BEIRUT: Manakeesh, labneh and other high-sodium staples of the Lebanese diet may be responsible for high rates of cardiovascular disease and high blood pressure in the country, according to a recent study by the American University of Beirut Medical Center and the Faculty of Agricultural and Food Sciences.
Researchers surveyed the eating habits of 2,000 adults across the country and found that the majority of Lebanese people consume well over the 5 gram daily sodium intake limit prescribed by the World Health Organization. Processed breads, cheeses and cured meats account for 70 percent of the average sodium intake in the country, said Lara Nasreddine, an assistant professor of nutrition at AUB who co-authored the paper.
“It is a real public health concern because we are witnessing a high level of hypertension and cardiovascular diseases in Lebanon, and we need to raise awareness about the major sources of salt in our diet,” she told The Daily Star. “People know they are eating salt when they shake it on their food, but they need to be able to understand what food labels mean in order to make better choices about their salt intake.”
In the study, manakeesh was singled out as a wolf in sheep’s clothing. It accounts for 4 percent of the average individual sodium intake in Lebanon and dough-based foods in general account for 25 percent of the total.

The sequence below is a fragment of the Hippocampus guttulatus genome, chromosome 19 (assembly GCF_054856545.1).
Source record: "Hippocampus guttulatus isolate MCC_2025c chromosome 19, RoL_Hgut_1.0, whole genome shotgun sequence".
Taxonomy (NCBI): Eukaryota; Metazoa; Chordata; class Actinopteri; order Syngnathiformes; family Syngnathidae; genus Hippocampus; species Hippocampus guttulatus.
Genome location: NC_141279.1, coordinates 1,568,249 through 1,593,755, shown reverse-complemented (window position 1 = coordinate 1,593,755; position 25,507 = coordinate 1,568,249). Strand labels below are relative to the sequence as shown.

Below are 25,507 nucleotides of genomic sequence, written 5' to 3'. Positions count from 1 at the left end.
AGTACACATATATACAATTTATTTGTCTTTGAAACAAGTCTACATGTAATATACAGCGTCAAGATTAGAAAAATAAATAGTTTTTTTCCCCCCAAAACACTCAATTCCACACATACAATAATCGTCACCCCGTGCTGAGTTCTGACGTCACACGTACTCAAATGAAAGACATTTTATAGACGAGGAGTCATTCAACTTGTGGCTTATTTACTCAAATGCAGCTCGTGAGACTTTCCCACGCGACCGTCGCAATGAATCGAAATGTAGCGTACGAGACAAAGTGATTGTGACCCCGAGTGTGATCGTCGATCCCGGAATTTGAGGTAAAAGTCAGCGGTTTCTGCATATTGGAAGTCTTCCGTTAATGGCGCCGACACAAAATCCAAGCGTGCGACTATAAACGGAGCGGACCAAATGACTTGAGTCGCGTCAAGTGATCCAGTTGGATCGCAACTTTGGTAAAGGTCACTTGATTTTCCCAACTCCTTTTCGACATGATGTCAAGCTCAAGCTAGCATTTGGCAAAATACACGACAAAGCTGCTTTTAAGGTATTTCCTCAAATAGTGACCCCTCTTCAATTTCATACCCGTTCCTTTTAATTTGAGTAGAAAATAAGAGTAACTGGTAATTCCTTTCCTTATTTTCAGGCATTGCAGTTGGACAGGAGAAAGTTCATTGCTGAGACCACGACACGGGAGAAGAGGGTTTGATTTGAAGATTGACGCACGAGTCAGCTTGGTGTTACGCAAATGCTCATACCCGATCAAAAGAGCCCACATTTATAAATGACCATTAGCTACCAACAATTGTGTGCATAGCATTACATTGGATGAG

According to WHO’s most recent estimates in 2008, 39 percent of the population suffers from high blood pressure and 30 percent of these cases are the result of high salt intake. Excessive sodium consumption can also cause cardiovascular diseases, strokes, stomach cancer and osteoporosis.
Nasreddine said that the researchers tried to determine the public health costs of treating diseases associated with excessive salt intake but were not able to calculate exact figures due to a lack of publicly available data.
The release of the study is just one prong in AUB’s strategy to raise awareness of the risks associated with too much salt consumption. In November 2011, two AUB Medical School faculty members created the Lebanon Action for Salt and Health group to do research and advocacy work on sodium-related health issues and identify the primary sources of salt in local cuisine.
LASH has put together a shopping list of foods suitable for low-salt diets and those that should be avoided.
The group is also working on the AUB Neighborhood Salt Map project to identify high-sodium products sold at bakeries in the Ras Beirut area.
Another goal is to improve food labeling systems in coordination with public health officials to better inform people of the nutrition information listed in prepackaged food labels.
Though too much manakeesh can wreak havoc on ones’ waistline in a matter of weeks, Nasreddine warned that the symptoms of a high-sodium diet are not always immediately visible.
“You might get headaches or have high blood pressure, but hypertension can also be asymptomatic, which is why it can be so dangerous, because the [patient] might not have any symptoms until late into the disease.”